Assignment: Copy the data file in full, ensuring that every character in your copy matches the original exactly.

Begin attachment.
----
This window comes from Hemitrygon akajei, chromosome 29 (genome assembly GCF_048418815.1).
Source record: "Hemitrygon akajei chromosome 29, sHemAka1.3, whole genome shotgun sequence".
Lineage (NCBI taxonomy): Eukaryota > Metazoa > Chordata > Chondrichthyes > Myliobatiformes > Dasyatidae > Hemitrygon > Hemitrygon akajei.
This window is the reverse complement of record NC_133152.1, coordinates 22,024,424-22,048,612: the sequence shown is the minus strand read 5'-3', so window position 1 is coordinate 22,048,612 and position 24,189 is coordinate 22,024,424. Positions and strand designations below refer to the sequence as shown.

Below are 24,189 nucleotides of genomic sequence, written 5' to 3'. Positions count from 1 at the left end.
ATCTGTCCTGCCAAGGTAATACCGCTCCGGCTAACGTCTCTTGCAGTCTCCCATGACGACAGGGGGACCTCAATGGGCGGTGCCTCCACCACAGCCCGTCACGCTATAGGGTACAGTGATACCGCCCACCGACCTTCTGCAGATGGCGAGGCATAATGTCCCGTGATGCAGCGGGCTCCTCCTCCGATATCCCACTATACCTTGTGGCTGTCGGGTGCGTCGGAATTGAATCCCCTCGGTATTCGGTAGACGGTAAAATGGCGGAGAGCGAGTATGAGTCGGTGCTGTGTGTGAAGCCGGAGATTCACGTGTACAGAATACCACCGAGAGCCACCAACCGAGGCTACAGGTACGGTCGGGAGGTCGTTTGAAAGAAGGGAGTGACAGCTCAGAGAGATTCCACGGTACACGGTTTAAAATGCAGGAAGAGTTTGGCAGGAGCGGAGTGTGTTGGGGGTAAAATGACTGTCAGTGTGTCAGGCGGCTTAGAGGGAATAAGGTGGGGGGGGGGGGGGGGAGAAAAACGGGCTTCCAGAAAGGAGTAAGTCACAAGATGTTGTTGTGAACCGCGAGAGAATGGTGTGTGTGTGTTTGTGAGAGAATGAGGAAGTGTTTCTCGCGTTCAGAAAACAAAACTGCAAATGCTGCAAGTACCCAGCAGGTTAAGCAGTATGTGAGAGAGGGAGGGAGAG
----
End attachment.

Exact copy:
This window comes from Hemitrygon akajei, chromosome 29 (genome assembly GCF_048418815.1).
Source record: "Hemitrygon akajei chromosome 29, sHemAka1.3, whole genome shotgun sequence".
Lineage (NCBI taxonomy): Eukaryota > Metazoa > Chordata > Chondrichthyes > Myliobatiformes > Dasyatidae > Hemitrygon > Hemitrygon akajei.
This window is the reverse complement of record NC_133152.1, coordinates 22,024,424-22,048,612: the sequence shown is the minus strand read 5'-3', so window position 1 is coordinate 22,048,612 and position 24,189 is coordinate 22,024,424. Positions and strand designations below refer to the sequence as shown.

Below are 24,189 nucleotides of genomic sequence, written 5' to 3'. Positions count from 1 at the left end.
ATCTGTCCTGCCAAGGTAATACCGCTCCGGCTAACGTCTCTTGCAGTCTCCCATGACGACAGGGGGACCTCAATGGGCGGTGCCTCCACCACAGCCCGTCACGCTATAGGGTACAGTGATACCGCCCACCGACCTTCTGCAGATGGCGAGGCATAATGTCCCGTGATGCAGCGGGCTCCTCCTCCGATATCCCACTATACCTTGTGGCTGTCGGGTGCGTCGGAATTGAATCCCCTCGGTATTCGGTAGACGGTAAAATGGCGGAGAGCGAGTATGAGTCGGTGCTGTGTGTGAAGCCGGAGATTCACGTGTACAGAATACCACCGAGAGCCACCAACCGAGGCTACAGGTACGGTCGGGAGGTCGTTTGAAAGAAGGGAGTGACAGCTCAGAGAGATTCCACGGTACACGGTTTAAAATGCAGGAAGAGTTTGGCAGGAGCGGAGTGTGTTGGGGGTAAAATGACTGTCAGTGTGTCAGGCGGCTTAGAGGGAATAAGGTGGGGGGGGGGGGGGGGAGAAAAACGGGCTTCCAGAAAGGAGTAAGTCACAAGATGTTGTTGTGAACCGCGAGAGAATGGTGTGTGTGTGTTTGTGAGAGAATGAGGAAGTGTTTCTCGCGTTCAGAAAACAAAACTGCAAATGCTGCAAGTACCCAGCAGGTTAAGCAGTATGTGAGAGAGGGAGGGAGAG